I’ve posted on here before about being a compulsive book-buyer – nothing wrong with that, you might say, there are worse habits! Despite my ‘piles’ giving me cause for consternation from time to time, because it’s another thing to feel guilty about ( I buy more books than I can hope to read, at this point in my life), I have reconciled myself to the condition. Firstly, I am happy to support authors, for the work they have done, even if it takes me a long time to get around to enjoying it. Secondly, I have three children of a certain age and, like most parents I know, am engaged in a constant struggle with small, shiny technological weapons! I consider the books that clutter (embellish?) my home to be my old-fashioned conventional arms, that will still be there when the devices run out of charge or become obsolete. There are sound reasons for having lots of books around.
That said, my March reading challenge was to take a book from my ‘to read’ pile and it made me profoundly aware of how many of my books I have not yet read, and ask myself why I still acquire more. So I decided that I would give up book-buying for Lent. I’m not religious, but I generally try and participate in Lent because I think it’s interesting to test oneself. Last year I tried giving up sugar, with mixed results, but I learnt a great deal, and I won’t be doing that again!
Unlike sugar, book-buying is a healthy thing, but it helped me look more to what I already have, instead of craving more, and within that lies a deeper message. I went into my local bookshop many times during the period of Lent (it also happens to be my coffee shop of choice), and I found it very difficult to resist the special offers, the ‘book of the month’, the attractive lifestyle books, but I did resist, and I am slightly richer for it.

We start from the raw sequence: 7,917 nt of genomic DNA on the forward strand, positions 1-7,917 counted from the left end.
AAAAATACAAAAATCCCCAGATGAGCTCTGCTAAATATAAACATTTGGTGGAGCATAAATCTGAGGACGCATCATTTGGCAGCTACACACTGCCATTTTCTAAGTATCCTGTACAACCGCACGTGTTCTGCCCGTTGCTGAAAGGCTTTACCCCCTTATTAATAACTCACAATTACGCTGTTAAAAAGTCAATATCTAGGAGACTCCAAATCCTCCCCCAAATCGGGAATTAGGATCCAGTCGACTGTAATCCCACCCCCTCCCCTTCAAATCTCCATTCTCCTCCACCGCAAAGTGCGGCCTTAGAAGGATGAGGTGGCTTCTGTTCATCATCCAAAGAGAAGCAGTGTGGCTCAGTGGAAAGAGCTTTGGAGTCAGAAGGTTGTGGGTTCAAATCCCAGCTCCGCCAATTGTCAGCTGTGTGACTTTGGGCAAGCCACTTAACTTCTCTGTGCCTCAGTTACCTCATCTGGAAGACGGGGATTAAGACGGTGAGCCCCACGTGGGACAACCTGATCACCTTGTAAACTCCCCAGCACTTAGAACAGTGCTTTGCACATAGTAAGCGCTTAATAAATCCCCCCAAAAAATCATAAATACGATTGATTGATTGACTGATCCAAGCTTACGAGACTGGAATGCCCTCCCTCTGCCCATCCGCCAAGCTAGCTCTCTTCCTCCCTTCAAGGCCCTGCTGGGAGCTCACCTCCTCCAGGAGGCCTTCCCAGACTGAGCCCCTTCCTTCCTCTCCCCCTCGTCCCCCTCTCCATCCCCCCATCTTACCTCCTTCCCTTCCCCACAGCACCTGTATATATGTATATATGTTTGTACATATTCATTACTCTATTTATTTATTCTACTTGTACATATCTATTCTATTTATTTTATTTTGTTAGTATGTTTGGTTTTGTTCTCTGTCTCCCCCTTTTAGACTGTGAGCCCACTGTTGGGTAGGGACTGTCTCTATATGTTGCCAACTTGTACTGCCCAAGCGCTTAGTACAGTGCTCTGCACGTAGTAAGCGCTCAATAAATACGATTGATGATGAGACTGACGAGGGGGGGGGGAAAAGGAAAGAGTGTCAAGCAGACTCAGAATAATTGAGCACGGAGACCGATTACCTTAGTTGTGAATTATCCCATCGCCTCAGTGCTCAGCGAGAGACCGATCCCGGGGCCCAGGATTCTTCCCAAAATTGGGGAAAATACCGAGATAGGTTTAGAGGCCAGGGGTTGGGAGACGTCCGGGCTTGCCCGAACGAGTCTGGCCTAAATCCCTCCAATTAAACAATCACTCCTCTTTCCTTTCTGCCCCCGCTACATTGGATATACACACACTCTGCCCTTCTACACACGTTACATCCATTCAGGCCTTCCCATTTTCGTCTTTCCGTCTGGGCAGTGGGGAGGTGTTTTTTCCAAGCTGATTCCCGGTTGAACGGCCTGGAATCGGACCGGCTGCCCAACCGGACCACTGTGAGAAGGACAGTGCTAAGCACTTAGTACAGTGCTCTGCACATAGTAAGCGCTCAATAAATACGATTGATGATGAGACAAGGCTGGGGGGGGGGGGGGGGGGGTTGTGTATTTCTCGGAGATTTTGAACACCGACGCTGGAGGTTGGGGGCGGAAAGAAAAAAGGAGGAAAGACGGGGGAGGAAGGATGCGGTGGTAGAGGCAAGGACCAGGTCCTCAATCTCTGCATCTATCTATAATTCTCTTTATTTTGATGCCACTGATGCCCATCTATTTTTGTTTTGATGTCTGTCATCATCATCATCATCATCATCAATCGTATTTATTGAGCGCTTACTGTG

It meant that I went to my local library for a book I was keen to read (East West Street by Phillippe Sands, winner of this year’s Baillie Gifford non-fiction prize) and had a long overdue browse there. (The Trafford Libraries website is amazing – you can get almost anything!) It also meant that I turned back to my ‘to read’ pile (or the TBR pile, as other book bloggers call it) for more inspiration, which was also a rewarding exercise.
I had two semi-lapses: I bought a book as a birthday gift for a friend (We: A Manifesto for Women Everywhere by Gillian Anderson and Jennifer Nadel, yes, the Gillian Anderson!) which I’m tempted to read before giving it to her belatedly. I think I can allow that one! I also bought Stay with Me by Ayobami Adebayo; that one is harder to justify but it’s this month’s read for my book club so I didn’t think I could wait until after Lent.
I am now back in full book-buying mode again, and with all the literary prizes coming up in the next few months, there will be no shortage of credit card bashing. Having detoxed for a couple of months, however, I am more than ready for it!
Are you a compulsive book-buyer? I’d love to hear your thoughts about it.
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